Contact: Beth Stone- (508) 584-8120
BROCKTON – Massachusetts highest court today upheld the First Degree Murder Conviction of a Kingston man found guilty of shooting two people, killing one, when he was not allowed to have one of their beers at a house party, Plymouth County District Attorney Timothy J. Cruz announced today.
On January 30, 2013, a Plymouth County jury deliberated four days before convicting Richard M. Boucher Jr. (DOB: 11/4/91) of Murder in the first degree for the May 27, 2010 homicide of James Tigges. Boucher was also found guilty of Assault with Intent to Murder for shooting and paralyzing victim Jackson Duncan. Boucher was sentenced to life in prison without parole for the crimes.
At trial, the Commonwealth presented evidence that on May 26, 2010, the defendant went to a party at #7 Cortelli Court in Plymouth with a loaded firearm. During the night, Boucher took a beer belonging to Tigges and Duncan. Neither victim reacted to this, though their female friend did. In the early morning hours of May 27, 2010, the victims decided to leave the party due to the uncomfortable situation of knowing that the person who took their beer also had a gun that he was showing off.
Within moments of the victims exiting the party, Boucher followed them out, called them expletives and proceeded to unload his gun into the two victims and continued to pull the trigger until after he had run out of ammunition. Tigges was killed after being hit four times with hollow point ammunition. Duncan was paralyzed as a result of the shooting.
In his argument to the SJC to set aside or reduce his murder conviction, Boucher claimed that jury instructions improperly limited the jury’s consideration of the evidence of alleged intoxication at the time of the shooting and, consequently, did not allow the jury to consider evidence of his diminished capacity from drinking with reference to whether the shooting was committed with extreme atrocity or cruelty.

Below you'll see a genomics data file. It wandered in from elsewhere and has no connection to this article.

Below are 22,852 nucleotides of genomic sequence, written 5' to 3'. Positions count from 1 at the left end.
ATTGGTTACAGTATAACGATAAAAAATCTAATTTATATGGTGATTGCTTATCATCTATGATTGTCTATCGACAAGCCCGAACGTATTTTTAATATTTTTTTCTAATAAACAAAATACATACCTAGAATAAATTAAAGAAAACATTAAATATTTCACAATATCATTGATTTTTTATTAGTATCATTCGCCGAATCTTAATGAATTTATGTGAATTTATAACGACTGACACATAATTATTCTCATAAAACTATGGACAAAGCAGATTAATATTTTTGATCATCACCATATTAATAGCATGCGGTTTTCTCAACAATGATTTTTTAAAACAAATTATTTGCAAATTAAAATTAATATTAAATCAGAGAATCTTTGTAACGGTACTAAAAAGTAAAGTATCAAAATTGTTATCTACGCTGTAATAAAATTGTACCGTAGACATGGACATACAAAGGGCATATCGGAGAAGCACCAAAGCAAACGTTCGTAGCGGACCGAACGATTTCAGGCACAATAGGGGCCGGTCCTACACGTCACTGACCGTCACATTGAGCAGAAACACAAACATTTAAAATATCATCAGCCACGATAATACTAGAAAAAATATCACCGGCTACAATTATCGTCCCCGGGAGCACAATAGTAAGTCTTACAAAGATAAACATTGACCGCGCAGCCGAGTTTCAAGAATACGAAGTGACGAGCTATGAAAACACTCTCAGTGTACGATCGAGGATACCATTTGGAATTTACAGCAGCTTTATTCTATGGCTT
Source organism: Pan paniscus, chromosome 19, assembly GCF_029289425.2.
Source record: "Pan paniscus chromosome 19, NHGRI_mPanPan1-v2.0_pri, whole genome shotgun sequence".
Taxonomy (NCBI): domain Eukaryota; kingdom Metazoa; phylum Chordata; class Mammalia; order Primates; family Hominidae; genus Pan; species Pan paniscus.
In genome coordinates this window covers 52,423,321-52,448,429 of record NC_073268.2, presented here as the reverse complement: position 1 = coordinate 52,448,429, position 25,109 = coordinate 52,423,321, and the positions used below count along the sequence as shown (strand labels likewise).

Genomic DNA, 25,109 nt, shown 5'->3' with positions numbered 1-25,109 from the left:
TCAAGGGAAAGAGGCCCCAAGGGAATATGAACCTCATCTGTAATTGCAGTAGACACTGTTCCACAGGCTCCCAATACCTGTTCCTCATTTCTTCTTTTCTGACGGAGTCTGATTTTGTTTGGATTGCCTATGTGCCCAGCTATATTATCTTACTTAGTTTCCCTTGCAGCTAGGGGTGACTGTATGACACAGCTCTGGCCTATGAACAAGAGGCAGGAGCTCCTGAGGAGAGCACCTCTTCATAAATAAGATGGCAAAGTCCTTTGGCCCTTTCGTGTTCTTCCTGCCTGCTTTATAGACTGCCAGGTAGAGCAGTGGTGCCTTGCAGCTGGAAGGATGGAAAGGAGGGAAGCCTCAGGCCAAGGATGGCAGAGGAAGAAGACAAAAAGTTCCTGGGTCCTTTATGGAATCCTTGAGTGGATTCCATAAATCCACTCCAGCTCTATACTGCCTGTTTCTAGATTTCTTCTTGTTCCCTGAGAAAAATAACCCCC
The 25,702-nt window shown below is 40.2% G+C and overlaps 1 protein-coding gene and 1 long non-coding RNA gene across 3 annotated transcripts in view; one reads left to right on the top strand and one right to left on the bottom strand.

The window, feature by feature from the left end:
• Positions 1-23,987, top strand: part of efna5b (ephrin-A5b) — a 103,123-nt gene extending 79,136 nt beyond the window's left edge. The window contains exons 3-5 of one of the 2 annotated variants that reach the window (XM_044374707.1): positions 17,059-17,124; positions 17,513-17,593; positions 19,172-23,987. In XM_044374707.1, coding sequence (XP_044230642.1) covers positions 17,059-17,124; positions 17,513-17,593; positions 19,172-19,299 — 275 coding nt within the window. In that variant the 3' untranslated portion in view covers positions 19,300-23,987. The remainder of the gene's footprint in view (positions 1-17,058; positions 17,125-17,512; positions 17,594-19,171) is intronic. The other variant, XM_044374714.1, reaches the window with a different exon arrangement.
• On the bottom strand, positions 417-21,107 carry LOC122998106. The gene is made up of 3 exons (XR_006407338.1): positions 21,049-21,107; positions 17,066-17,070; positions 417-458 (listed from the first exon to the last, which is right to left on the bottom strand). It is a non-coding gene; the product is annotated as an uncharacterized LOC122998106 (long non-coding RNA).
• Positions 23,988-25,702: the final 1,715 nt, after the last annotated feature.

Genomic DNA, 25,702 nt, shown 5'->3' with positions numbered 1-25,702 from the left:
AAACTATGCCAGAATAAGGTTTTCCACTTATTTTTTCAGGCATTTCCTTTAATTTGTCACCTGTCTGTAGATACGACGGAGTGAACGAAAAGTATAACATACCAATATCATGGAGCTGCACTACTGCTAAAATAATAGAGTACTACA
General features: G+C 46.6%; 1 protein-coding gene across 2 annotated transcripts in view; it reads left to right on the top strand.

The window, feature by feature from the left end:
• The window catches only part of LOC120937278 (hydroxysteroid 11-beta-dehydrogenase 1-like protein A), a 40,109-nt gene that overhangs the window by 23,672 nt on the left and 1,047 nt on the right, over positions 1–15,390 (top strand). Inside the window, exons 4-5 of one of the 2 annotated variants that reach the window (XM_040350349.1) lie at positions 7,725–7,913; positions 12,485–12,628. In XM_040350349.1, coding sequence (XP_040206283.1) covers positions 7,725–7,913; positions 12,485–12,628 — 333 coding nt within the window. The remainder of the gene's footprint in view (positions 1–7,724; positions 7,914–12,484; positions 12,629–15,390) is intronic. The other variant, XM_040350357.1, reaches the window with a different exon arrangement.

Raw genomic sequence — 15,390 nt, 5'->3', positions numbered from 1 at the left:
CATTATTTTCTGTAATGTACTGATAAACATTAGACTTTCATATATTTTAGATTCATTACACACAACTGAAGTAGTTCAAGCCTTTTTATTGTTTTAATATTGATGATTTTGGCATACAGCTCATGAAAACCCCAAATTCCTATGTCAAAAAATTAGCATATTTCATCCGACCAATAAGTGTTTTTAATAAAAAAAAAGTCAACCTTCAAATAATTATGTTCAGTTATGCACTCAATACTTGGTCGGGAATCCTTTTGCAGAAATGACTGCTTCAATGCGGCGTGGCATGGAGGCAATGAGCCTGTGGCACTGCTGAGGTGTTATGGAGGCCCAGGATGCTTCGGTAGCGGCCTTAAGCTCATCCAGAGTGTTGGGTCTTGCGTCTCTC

The SJC held that jury instructions correctly described the elements of murder in the first degree on the theory of extreme atrocity or cruelty and the judge properly instructed jurors on the existing state of the law. The SJC also declined the defendant’s invitation to restrict the jury’s ability to act as the conscience of the community when considering extreme cruelty or atrocity.
“We are pleased with the SJC’s opinion today,” DA Cruz said. “This was a senseless crime that destroyed the lives of two young men. To have reduced Mr. Boucher’s convictions or granted him a new trial would have only re-victimized these families all over again.
”The case was prosecuted by Assistant District Attorney Jeremy Beth Kusmin with the assistance of Assistant District Attorney Kristen Stone and investigated by State Police Detectives assigned to the Plymouth County District Attorney’s Office and Plymouth Police.